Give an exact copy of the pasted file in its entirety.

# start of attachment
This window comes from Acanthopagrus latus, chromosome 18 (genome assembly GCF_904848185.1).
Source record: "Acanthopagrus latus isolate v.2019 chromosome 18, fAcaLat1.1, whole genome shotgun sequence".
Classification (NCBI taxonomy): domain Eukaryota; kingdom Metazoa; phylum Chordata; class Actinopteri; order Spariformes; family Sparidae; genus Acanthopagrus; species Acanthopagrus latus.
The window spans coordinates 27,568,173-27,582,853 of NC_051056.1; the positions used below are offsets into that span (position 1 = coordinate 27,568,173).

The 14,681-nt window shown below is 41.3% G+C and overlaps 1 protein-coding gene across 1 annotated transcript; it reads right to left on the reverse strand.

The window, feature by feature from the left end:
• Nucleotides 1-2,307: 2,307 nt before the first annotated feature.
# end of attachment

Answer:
This window comes from Acanthopagrus latus, chromosome 18 (genome assembly GCF_904848185.1).
Source record: "Acanthopagrus latus isolate v.2019 chromosome 18, fAcaLat1.1, whole genome shotgun sequence".
Classification (NCBI taxonomy): domain Eukaryota; kingdom Metazoa; phylum Chordata; class Actinopteri; order Spariformes; family Sparidae; genus Acanthopagrus; species Acanthopagrus latus.
The window spans coordinates 27,568,173-27,582,853 of NC_051056.1; the positions used below are offsets into that span (position 1 = coordinate 27,568,173).

The 14,681-nt window shown below is 41.3% G+C and overlaps 1 protein-coding gene across 1 annotated transcript; it reads right to left on the reverse strand.

The window, feature by feature from the left end:
• Nucleotides 1-2,307: 2,307 nt before the first annotated feature.